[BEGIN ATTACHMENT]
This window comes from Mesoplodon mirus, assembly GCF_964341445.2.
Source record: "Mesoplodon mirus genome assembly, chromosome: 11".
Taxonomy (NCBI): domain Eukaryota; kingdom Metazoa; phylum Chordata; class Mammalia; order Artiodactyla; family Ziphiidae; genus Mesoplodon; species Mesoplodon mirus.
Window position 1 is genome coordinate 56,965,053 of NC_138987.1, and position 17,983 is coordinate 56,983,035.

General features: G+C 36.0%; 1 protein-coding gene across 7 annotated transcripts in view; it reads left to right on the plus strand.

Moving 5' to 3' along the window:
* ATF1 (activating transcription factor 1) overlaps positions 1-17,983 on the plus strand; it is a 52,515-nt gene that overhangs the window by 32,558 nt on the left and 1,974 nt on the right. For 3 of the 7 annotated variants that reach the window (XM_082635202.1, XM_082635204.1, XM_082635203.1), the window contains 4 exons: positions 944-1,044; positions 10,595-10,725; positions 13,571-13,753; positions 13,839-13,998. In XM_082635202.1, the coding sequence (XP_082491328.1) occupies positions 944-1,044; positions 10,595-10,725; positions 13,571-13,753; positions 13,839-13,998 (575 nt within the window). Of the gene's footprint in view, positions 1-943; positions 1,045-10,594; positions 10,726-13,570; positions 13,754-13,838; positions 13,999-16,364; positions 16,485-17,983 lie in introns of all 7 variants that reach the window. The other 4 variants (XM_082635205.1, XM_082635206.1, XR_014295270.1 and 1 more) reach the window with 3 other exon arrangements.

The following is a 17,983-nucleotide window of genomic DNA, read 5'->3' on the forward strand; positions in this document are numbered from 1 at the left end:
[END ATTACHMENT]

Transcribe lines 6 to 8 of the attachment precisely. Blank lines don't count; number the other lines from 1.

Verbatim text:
Moving 5' to 3' along the window:
* ATF1 (activating transcription factor 1) overlaps positions 1-17,983 on the plus strand; it is a 52,515-nt gene that overhangs the window by 32,558 nt on the left and 1,974 nt on the right. For 3 of the 7 annotated variants that reach the window (XM_082635202.1, XM_082635204.1, XM_082635203.1), the window contains 4 exons: positions 944-1,044; positions 10,595-10,725; positions 13,571-13,753; positions 13,839-13,998. In XM_082635202.1, the coding sequence (XP_082491328.1) occupies positions 944-1,044; positions 10,595-10,725; positions 13,571-13,753; positions 13,839-13,998 (575 nt within the window). Of the gene's footprint in view, positions 1-943; positions 1,045-10,594; positions 10,726-13,570; positions 13,754-13,838; positions 13,999-16,364; positions 16,485-17,983 lie in introns of all 7 variants that reach the window. The other 4 variants (XM_082635205.1, XM_082635206.1, XR_014295270.1 and 1 more) reach the window with 3 other exon arrangements.

The following is a 17,983-nucleotide window of genomic DNA, read 5'->3' on the forward strand; positions in this document are numbered from 1 at the left end: